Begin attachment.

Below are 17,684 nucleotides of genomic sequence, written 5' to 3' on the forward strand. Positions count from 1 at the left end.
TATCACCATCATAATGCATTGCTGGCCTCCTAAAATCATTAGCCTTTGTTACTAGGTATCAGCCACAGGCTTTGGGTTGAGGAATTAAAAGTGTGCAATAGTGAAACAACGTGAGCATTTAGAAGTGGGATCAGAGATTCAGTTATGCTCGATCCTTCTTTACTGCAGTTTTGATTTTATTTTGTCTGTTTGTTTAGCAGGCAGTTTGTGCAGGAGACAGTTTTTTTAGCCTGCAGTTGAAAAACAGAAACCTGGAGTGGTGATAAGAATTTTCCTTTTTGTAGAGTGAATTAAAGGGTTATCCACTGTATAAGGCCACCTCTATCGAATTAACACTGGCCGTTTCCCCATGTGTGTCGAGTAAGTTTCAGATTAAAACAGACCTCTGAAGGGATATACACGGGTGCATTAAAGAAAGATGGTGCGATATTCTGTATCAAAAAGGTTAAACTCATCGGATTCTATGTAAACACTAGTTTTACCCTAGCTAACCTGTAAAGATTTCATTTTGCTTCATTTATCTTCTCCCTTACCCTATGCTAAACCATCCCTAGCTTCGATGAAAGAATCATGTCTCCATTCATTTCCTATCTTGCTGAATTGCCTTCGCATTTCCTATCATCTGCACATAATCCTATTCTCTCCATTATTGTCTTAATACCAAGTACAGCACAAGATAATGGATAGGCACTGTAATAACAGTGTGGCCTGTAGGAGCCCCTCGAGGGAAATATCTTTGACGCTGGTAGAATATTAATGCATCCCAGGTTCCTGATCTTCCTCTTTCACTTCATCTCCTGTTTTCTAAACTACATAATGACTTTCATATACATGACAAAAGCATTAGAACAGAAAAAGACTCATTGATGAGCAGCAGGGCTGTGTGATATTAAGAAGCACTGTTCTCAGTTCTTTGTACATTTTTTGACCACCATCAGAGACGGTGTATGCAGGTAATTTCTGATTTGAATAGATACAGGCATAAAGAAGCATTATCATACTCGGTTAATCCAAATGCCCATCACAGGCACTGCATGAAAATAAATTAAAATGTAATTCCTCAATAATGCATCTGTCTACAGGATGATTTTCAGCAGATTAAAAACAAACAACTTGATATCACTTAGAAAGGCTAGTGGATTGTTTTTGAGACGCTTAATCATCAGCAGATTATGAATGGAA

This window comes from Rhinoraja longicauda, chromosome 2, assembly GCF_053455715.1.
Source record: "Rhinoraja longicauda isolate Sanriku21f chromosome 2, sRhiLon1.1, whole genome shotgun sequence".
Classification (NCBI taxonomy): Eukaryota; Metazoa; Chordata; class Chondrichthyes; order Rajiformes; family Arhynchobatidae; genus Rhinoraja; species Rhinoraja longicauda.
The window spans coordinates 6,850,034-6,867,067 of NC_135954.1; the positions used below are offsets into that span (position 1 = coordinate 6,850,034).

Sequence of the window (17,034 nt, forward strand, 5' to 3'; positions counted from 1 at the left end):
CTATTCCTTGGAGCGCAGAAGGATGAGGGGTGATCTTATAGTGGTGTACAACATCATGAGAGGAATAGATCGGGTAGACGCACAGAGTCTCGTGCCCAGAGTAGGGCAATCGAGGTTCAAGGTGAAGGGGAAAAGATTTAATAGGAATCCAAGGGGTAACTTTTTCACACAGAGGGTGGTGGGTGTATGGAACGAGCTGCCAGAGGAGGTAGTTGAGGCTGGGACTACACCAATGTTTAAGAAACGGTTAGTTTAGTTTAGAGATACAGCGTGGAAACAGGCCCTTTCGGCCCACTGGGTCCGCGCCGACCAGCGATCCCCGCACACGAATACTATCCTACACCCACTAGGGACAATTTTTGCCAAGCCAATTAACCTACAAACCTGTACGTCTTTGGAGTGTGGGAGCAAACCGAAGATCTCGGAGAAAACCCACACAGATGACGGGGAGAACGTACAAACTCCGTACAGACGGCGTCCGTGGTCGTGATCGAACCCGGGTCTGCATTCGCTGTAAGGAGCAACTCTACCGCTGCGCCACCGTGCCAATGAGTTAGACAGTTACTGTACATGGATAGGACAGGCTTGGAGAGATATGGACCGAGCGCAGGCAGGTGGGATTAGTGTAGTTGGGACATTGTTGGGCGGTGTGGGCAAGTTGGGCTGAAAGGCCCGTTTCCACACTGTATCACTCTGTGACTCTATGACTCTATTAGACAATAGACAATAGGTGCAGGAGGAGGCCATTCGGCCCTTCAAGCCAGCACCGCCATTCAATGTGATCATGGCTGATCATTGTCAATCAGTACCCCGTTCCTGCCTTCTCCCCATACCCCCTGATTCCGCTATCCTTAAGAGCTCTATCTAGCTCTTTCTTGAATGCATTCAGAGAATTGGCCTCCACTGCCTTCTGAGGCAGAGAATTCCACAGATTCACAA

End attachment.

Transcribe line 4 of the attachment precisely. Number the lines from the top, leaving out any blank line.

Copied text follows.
Source record: "Rhinoraja longicauda isolate Sanriku21f chromosome 2, sRhiLon1.1, whole genome shotgun sequence".